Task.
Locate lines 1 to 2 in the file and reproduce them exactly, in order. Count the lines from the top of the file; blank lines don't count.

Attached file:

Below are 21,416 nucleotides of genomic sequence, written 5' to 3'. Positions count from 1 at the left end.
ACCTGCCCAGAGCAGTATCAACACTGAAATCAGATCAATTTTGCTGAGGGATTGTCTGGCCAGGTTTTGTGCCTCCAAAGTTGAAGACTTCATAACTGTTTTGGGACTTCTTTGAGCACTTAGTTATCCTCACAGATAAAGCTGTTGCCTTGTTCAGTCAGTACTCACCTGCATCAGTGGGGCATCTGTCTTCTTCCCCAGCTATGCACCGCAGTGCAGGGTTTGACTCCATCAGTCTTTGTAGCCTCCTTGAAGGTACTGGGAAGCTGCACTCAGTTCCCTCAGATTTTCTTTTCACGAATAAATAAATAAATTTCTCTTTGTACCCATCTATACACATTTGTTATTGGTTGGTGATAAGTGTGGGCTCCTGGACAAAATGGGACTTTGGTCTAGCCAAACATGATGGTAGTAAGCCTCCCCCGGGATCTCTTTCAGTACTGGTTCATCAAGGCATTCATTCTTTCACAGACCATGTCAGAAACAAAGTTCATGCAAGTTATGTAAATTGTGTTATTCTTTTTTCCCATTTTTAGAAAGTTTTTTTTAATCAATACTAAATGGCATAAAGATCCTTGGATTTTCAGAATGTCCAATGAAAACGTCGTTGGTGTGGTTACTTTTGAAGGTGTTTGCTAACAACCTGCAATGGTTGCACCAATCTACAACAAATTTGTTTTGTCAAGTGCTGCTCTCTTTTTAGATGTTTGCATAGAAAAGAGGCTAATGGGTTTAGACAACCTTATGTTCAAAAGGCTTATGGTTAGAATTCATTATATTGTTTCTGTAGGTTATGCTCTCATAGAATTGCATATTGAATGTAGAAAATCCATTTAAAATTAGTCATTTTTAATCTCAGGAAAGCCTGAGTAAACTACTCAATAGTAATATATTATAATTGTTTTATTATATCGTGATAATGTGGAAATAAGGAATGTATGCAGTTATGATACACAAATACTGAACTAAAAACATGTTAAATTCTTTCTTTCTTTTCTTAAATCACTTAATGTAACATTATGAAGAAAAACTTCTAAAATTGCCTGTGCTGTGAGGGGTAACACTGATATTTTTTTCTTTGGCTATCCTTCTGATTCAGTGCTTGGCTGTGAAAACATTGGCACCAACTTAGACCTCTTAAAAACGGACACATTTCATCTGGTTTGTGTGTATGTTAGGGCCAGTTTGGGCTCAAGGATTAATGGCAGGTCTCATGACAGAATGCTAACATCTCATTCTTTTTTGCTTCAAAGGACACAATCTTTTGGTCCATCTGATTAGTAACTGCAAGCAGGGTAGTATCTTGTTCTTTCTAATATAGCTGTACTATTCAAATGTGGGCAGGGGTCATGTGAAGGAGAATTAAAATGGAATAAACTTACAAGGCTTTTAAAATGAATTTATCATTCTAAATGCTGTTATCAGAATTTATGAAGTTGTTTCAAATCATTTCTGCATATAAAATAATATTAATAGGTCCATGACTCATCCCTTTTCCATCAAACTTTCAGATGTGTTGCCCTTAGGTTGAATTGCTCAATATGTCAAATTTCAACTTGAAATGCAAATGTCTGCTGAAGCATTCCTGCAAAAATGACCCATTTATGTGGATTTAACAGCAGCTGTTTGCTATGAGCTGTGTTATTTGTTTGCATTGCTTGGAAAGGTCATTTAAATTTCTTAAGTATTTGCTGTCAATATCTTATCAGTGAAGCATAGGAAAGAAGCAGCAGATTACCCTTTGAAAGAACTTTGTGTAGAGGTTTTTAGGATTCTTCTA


Below are 21,416 nucleotides of genomic sequence, written 5' to 3'. Positions count from 1 at the left end.
ACCTGCCCAGAGCAGTATCAACACTGAAATCAGATCAATTTTGCTGAGGGATTGTCTGGCCAGGTTTTGTGCCTCCAAAGTTGAAGACTTCATAACTGTTTTGGGACTTCTTTGAGCACTTAGTTATCCTCACAGATAAAGCTGTTGCCTTGTTCAGTCAGTACTCACCTGCATCAGTGGGGCATCTGTCTTCTTCCCCAGCTATGCACCGCAGTGCAGGGTTTGACTCCATCAGTCTTTGTAGCCTCCTTGAAGGTACTGGGAAGCTGCACTCAGTTCCCTCAGATTTTCTTTTCACGAATAAATAAATAAATTTCTCTTTGTACCCATCTATACACATTTGTTATTGGTTGGTGATAAGTGTGGGCTCCTGGACAAAATGGGACTTTGGTCTAGCCAAACATGATGGTAGTAAGCCTCCCCCGGGATCTCTTTCAGTACTGGTTCATCAAGGCATTCATTCTTTCACAGACCATGTCAGAAACAAAGTTCATGCAAGTTATGTAAATTGTGTTATTCTTTTTTCCCATTTTTAGAAAGTTTTTTTTAATCAATACTAAATGGCATAAAGATCCTTGGATTTTCAGAATGTCCAATGAAAACGTCGTTGGTGTGGTTACTTTTGAAGGTGTTTGCTAACAACCTGCAATGGTTGCACCAATCTACAACAAATTTGTTTTGTCAAGTGCTGCTCTCTTTTTAGATGTTTGCATAGAAAAGAGGCTAATGGGTTTAGACAACCTTATGTTCAAAAGGCTTATGGTTAGAATTCATTATATTGTTTCTGTAGGTTATGCTCTCATAGAATTGCATATTGAATGTAGAAAATCCATTTAAAATTAGTCATTTTTAATCTCAGGAAAGCCTGAGTAAACTACTCAATAGTAATATATTATAATTGTTTTATTATATCGTGATAATGTGGAAATAAGGAATGTATGCAGTTATGATACACAAATACTGAACTAAAAACATGTTAAATTCTTTCTTTCTTTTCTTAAATCACTTAATGTAACATTATGAAGAAAAACTTCTAAAATTGCCTGTGCTGTGAGGGGTAACACTGATATTTTTTTCTTTGGCTATCCTTCTGATTCAGTGCTTGGCTGTGAAAACATTGGCACCAACTTAGACCTCTTAAAAACGGACACATTTCATCTGGTTTGTGTGTATGTTAGGGCCAGTTTGGGCTCAAGGATTAATGGCAGGTCTCATGACAGAATGCTAACATCTCATTCTTTTTTGCTTCAAAGGACACAATCTTTTGGTCCATCTGATTAGTAACTGCAAGCAGGGTAGTATCTTGTTCTTTCTAATATAGCTGTACTATTCAAATGTGGGCAGGGGTCATGTGAAGGAGAATTAAAATGGAATAAACTTACAAGGCTTTTAAAATGAATTTATCATTCTAAATGCTGTTATCAGAATTTATGAAGTTGTTTCAAATCATTTCTGCATATAAAATAATATTAATAGGTCCATGACTCATCCCTTTTCCATCAAACTTTCAGATGTGTTGCCCTTAGGTTGAATTGCTCAATATGTCAAATTTCAACTTGAAATGCAAATGTCTGCTGAAGCATTCCTGCAAAAATGACCCATTTATGTGGATTTAACAGCAGCTGTTTGCTATGAGCTGTGTTATTTGTTTGCATTGCTTGGAAAGGTCATTTAAATTTCTTAAGTATTTGCTGTCAATATCTTATCAGTGAAGCATAGGAAAGAAGCAGCAGATTACCCTTTGAAAGAACTTTGTGTAGAGGTTTTTAGGATTCTTCTA